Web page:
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Rio 2016 Preview: Brazil braces itself for the biggest Games ever and could still produce the best


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Sport has seldom seemed as serious as in the run-up to Rio – but the Games are about to begin!

After all the outrage engulfing these Olympics – first the economic and political turbulence, next the water pollution and lagging preparations, then the doping scandal and the Zika virus – you could be forgiven for forgetting that the greatest sporting show on Earth is finally upon us.

Barring any further catastrophes, the Olympic Games actually kick off in Rio de Janeiro on Friday, taking the largest multi-sport event in the world to South America for the first time.

Despite its many problems, where could be better than the city of carnivals to host the biggest party on the planet?

In fact, they have already broken records. Athletes from the largest number of countries in the history of the Olympics will come together in Rio, including debut entrants Kosovo, South Sudan and Team Refugee, ten athletes who have fled civil wars in their own countries.

Athletes like the Syrian teenager Yusra Mardini, who swam for her life in the Aegean Sea and is now about to swim at Rio 2016.

There are heroes in waiting: pioneering athletes aiming to win a first medal for their nation at these Games, such as the Kosovan judoka Majlinda Kelmendi and Bosnian middle-distance runner Abel Turka, who are both shouldering monumental expectations for their respective Balkan states.

There are departing legends: champions who hope to bow out in style, such as swimming sensation Michael Phelps, the most decorated Olympian of all time, and the Jamaican superstar Usain Bolt, targeting a unique ‘triple-triple’ of three sprint titles that he has held since Beijing 2008.

As for Great Britain, a combination of returning London 2012 heroes and promising new talents form part of the largest Team GB travelling delegation for 24 years.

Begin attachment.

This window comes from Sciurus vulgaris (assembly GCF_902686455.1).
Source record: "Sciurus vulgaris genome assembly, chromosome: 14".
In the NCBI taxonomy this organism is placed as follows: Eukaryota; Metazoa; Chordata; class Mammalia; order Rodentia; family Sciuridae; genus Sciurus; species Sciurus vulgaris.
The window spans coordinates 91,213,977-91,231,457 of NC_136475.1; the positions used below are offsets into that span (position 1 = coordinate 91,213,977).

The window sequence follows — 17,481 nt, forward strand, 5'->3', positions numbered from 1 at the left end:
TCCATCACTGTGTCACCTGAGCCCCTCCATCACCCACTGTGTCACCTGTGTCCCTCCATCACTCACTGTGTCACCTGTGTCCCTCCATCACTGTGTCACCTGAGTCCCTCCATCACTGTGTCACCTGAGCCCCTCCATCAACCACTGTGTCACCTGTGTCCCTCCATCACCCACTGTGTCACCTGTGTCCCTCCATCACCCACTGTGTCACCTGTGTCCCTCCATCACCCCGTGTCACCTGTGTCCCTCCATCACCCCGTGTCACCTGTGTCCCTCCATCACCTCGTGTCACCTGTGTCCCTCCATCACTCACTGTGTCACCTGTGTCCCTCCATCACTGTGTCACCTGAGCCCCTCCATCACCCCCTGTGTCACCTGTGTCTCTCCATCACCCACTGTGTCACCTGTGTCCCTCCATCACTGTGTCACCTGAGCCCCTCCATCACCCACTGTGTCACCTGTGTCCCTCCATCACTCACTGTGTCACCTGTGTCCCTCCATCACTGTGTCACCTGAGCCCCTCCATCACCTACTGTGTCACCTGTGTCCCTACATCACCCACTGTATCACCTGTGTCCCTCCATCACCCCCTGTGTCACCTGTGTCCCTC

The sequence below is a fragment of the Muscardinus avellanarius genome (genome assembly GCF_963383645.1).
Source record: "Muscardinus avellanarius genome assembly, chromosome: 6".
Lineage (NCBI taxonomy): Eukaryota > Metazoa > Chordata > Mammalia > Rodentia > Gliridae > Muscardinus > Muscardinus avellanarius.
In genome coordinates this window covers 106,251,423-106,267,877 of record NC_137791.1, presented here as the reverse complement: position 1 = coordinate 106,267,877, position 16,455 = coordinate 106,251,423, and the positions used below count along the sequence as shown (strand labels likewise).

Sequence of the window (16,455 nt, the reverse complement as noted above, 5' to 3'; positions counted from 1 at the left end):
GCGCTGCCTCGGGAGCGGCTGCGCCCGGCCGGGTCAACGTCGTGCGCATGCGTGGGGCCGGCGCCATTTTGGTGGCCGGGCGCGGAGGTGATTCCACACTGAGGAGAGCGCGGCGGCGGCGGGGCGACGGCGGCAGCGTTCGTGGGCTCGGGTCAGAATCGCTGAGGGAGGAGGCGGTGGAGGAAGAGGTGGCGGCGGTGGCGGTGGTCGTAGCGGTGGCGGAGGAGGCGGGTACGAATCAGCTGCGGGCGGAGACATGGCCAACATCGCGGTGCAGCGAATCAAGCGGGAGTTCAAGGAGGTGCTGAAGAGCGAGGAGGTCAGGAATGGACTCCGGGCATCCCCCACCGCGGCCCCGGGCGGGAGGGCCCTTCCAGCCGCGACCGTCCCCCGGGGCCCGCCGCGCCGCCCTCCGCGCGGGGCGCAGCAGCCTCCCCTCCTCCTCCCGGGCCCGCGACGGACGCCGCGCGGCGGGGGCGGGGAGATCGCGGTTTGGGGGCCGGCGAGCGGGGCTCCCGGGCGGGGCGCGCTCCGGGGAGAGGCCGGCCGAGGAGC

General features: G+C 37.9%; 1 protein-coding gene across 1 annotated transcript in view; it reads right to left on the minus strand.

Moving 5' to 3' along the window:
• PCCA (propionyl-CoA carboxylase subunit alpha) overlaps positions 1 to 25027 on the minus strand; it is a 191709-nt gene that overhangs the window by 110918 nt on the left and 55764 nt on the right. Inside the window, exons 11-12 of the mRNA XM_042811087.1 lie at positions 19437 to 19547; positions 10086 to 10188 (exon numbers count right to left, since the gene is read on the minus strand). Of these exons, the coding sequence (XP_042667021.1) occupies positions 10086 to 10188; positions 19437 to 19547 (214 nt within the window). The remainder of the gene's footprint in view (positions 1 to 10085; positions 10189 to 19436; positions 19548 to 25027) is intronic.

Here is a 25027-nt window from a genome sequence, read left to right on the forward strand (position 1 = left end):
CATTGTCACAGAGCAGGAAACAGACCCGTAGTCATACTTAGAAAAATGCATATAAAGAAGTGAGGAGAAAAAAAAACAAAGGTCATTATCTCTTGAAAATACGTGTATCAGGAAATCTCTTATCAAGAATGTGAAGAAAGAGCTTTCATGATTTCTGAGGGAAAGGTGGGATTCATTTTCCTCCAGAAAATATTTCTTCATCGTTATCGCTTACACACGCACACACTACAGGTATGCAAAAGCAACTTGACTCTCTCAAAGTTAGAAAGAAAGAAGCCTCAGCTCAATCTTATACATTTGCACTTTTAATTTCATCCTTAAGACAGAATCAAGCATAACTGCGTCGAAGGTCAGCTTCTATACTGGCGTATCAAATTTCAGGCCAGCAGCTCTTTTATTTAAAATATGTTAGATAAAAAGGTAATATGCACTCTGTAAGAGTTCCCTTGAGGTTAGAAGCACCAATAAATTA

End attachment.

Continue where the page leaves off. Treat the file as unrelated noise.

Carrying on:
For equestrian showjumper Nick Skelton, Rio 2016 will be a record seventh Olympic Games, having first competed at Seoul 1988, whilst Sir Bradley Wiggins will bid to become Britain’s most successful Olympian with an eighth medal.

At the other end of the spectrum, 207 of the 366 British athletes are set to appear for the first time (down to the youngest participant in the contingent, 16-year-old Durham gymnast Amy Tinkler), each desperate to contribute to perhaps the most successful overseas Olympics for Team GB.

Across 17 days of competition, Rio 2016 will feature more sports than any previous Games after the addition of rugby sevens and golf, which last appeared at the St Louis Olympics in 1904.

Indeed, there are too many to accommodate after the opening ceremony, so the football, archery and equestrian disciplines will have already got under way by the time the Olympic cauldron ignites.

The 28 events will unfold at a whole rostrum of venues in the so-called postcard capital of Brazil, from Copacabana beach to the shadow of Sugarloaf Mountain and, in another Olympic first, the opening ceremony will not be held within the athletics track but in the Maracanã Stadium. The world will be watching the spiritual home of football from midnight (UK time) on Saturday morning.

The social issues are a deep concern and the scrutiny must continue until long after the Games have gone. These two weeks, though, are rightly about the athletes, their inspiring struggles to reach the global stage and the stunning results.

In line with the Olympic mantra, there is every chance that the 10,500 competitors will go faster, higher, stronger than ever, delivering an unforgettable fortnight.

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